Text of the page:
• Against the judgement of an Assistant Sessions Judge, the Chief Metropolitan Magistrate or other Judicial Magistrates, where the sentence of imprisonment exceeds four years.
• Against the State, when the order of acquittal is passed by Sessions Judge.
• A sentence of death must be confirmed by the High Court before it can be carried out.
(3) With reference to a High Court’s powers of issuing writs, discuss the meaning of the following :
(a) Writ of Habeas Corpus.
(b) Writ of Prohibition.
(c) Writ of Quo-warranto.
(d) Writ of Mandamus.
(e) Writ of Certiorari.
Ans. (a) Habeas Corpus: It means ‘to have the body’. By issuing such a writ, the High Court or the Supreme court can get the body of any person released if it has been unlawfully detained by any person or a group of persons or by the State. This writ is, thus, a great safeguard for the personal freedom of a citizen.
(b) Writ of Prohibition : The Writ of Prohibition is an order issued by a superior court to a lower court to stop proceedings in a case which might be in excess of the jurisdiction of the lower court.
(c) Quo-warranto : It means ‘by what order’. It is issued when a person has usurped any office. This writ thus prevents public officers from forcibly or wrongly holding a high public office. (d) Mandamus : In Latin, it means ‘we order’. It is a command or an order from a Superior Court to a lower court or an administrative authority to perform certain duty.
(e) Writ of Certiorari : This writ is issued by a superior court to a judicial authority desiring “to be informed of what is going on.” Though it appears similar to the Writ of Prohibition, there is a difference. Writ of Prohibition is issued when certain proceedings are going on. The Writ of Certiorari is issued after the order has already been passed by the Lower Court.
(4) With reference to the powers and functions of a High Court, discuss :
(a) Advisory Jurisdiction.
(b) Revisory Jurisdiction.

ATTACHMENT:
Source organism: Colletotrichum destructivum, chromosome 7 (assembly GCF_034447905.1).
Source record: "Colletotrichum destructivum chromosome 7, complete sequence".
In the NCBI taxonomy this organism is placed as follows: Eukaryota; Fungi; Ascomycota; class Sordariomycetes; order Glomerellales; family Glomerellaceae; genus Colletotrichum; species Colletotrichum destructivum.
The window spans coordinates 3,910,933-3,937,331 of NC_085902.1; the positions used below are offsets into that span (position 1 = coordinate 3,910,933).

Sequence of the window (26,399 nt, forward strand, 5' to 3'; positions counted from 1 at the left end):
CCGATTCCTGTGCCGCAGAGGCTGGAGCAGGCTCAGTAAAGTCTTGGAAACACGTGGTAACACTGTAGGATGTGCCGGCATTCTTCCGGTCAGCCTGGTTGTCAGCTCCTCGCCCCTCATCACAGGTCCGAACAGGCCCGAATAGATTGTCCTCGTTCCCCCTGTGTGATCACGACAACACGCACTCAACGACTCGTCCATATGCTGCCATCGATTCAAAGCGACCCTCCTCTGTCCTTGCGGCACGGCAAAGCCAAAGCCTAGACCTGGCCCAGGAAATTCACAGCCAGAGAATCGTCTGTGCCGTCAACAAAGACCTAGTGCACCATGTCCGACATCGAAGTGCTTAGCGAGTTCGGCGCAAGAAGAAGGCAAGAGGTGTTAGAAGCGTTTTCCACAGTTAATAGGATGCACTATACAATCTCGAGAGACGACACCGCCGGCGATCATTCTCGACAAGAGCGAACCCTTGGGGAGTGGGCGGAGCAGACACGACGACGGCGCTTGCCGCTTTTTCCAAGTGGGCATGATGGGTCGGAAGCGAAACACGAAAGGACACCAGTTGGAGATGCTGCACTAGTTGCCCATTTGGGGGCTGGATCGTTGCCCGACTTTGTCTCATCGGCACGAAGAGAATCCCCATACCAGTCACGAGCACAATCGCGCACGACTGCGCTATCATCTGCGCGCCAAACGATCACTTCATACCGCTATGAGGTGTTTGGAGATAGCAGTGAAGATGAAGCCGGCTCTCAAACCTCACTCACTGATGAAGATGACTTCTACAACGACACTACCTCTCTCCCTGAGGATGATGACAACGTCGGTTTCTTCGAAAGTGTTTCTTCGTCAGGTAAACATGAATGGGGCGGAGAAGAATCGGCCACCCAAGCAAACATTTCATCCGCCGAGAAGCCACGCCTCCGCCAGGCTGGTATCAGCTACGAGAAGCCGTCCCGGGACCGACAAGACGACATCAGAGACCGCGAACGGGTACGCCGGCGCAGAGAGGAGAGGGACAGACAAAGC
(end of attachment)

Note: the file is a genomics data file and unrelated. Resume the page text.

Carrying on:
(c) Judicial Review.
Ans. Advisory Jurisdiction : The High Courts can advise any government department, legislature or the Governor, if they seek it, on constitutional as well as on other matters of law. Their advice is not binding on the agency seeking such advice. Revisory Jurisdiction : Revisory Jurisdiction means that the High Court can call for the record of a case which has been decided by a subordinate court. This is done because the High Court feels that the Subordinate Court has exercised a jurisdiction not vested in it or the latter has not followed proper procedure. Therefore, the High Court can review the case and take appropriate action on it. This is known as the Revisory Jurisdiction of the High Court. A revisory jurisdiction is applicable in the following cases:
• injustice or an error of law apparent on the face of the record.
• violation of the principles of natural justice.
• arbitrary authority leading to wrong judgements.
• flagrant error in procedure. Judicial Review : Like the Supreme Court, the High Court has the power of Judicial Review. If any law, executive order or any ordinance passed by the State Legislature or any other authority infringes the Fundamental Rights or contravenes any provision of the Constitution, the High Court can declare it ‘null and void’. The High Court may withdraw a constitutional case from a Subordinate Court and deal with it or send it back with its directions.
(6) State the provisions to ensure the independence of judiciary :
(a) Appointment of the Judges
(b) Security of Tenure
(c) Salaries, etc. are charged on the Consolidated Fund of the State
(d) Punishment for Contempt of Court
(e) Prohibition of Practice after Retirement
(f) Transfer of Judges in other States
Ans. The following provisions ensure the independence of judiciary :
(a) Appointment of the Judges : The judges of the Supreme Court and the High Courts are appointed by the President on the basis of their fulfilling the qualifications laid down in the Constitution for the purpose.
(5) Chalk out the distinction between Court of the District Judge and Sessions Court.